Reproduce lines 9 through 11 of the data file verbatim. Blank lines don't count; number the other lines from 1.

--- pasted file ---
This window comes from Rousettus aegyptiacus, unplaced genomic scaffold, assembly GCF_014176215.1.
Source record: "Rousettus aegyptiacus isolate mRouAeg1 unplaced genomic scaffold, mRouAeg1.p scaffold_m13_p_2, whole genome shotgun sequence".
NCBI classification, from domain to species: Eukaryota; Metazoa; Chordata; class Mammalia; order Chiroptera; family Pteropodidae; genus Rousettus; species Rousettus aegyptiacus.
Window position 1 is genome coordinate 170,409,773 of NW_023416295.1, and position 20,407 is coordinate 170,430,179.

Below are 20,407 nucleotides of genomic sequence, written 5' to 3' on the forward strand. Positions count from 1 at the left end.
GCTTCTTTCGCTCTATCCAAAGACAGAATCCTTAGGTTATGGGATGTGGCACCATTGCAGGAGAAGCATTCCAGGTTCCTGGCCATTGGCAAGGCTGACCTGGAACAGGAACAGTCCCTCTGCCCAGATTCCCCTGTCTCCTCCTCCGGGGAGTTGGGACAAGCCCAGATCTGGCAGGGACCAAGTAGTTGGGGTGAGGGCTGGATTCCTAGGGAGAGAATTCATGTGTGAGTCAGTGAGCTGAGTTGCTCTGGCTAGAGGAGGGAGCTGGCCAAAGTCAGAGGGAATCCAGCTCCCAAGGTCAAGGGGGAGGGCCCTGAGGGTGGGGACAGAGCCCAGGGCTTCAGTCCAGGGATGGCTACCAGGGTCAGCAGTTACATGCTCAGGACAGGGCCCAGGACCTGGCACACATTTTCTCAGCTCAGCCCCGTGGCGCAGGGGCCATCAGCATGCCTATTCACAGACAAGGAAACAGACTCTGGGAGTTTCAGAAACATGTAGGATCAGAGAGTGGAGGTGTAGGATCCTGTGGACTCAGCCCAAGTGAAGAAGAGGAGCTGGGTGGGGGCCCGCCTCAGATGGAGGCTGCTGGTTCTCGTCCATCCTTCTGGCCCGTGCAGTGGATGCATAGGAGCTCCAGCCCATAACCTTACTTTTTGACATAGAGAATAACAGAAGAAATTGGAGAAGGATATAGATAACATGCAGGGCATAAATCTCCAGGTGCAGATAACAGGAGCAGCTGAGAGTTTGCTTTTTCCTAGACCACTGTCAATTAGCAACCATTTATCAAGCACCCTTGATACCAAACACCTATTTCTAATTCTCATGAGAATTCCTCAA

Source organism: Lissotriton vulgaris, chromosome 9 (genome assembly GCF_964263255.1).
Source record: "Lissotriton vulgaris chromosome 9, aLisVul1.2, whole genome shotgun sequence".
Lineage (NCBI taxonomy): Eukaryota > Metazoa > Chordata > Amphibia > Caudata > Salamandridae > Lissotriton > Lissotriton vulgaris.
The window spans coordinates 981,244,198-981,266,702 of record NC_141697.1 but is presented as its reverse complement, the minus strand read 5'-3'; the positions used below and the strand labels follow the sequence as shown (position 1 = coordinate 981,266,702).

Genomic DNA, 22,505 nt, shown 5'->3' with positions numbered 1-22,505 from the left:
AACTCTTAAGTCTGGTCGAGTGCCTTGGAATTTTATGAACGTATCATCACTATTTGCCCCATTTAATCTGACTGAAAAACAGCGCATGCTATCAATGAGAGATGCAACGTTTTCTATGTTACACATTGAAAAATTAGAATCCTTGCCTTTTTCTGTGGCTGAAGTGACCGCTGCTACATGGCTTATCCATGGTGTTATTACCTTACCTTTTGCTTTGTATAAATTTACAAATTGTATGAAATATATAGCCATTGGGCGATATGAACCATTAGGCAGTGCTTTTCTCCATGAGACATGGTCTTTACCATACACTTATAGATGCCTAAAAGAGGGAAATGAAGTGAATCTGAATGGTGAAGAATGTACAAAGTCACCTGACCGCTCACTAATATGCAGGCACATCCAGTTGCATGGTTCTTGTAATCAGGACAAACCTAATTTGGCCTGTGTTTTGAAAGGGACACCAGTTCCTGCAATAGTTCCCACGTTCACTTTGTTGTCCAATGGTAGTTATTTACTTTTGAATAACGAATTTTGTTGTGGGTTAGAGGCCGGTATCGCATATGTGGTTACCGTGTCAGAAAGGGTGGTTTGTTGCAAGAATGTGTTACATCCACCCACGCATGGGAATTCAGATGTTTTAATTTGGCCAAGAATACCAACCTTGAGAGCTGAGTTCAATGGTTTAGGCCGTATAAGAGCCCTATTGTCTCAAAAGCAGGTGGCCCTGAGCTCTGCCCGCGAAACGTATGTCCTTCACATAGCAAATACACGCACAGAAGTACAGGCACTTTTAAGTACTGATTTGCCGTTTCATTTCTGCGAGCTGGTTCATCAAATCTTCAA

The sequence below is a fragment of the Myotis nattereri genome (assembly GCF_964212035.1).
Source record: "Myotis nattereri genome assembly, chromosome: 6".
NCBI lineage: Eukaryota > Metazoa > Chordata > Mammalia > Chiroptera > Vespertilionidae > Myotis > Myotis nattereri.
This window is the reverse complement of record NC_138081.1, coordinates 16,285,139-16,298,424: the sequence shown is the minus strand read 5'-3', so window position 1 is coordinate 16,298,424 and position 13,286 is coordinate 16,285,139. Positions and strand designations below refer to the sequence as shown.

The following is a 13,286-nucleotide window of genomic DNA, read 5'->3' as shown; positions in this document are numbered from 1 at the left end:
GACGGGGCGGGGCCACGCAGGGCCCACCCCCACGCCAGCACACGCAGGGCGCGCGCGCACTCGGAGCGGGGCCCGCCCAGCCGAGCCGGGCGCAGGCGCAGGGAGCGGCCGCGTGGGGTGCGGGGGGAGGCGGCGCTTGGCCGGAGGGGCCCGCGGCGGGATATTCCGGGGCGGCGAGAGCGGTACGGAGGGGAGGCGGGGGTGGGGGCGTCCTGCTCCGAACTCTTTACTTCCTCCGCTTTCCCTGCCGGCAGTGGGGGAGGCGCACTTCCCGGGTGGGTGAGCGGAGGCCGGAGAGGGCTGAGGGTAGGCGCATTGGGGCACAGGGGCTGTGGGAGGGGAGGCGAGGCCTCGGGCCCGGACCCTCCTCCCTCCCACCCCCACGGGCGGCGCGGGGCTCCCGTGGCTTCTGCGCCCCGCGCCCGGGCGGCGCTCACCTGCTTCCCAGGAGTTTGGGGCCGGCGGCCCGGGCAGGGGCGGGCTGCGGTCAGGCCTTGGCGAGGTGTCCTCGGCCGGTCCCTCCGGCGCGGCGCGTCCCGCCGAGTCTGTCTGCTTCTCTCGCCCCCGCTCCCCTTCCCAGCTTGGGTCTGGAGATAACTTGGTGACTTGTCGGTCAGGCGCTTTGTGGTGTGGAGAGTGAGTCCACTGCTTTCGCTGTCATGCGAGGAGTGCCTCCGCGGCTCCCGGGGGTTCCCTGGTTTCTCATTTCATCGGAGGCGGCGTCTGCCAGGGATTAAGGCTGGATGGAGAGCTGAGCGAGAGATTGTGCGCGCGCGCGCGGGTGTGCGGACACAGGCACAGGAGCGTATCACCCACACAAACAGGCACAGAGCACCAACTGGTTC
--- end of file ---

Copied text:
Lineage (NCBI taxonomy): Eukaryota > Metazoa > Chordata > Amphibia > Caudata > Salamandridae > Lissotriton > Lissotriton vulgaris.
The window spans coordinates 981,244,198-981,266,702 of record NC_141697.1 but is presented as its reverse complement, the minus strand read 5'-3'; the positions used below and the strand labels follow the sequence as shown (position 1 = coordinate 981,266,702).

Genomic DNA, 22,505 nt, shown 5'->3' with positions numbered 1-22,505 from the left: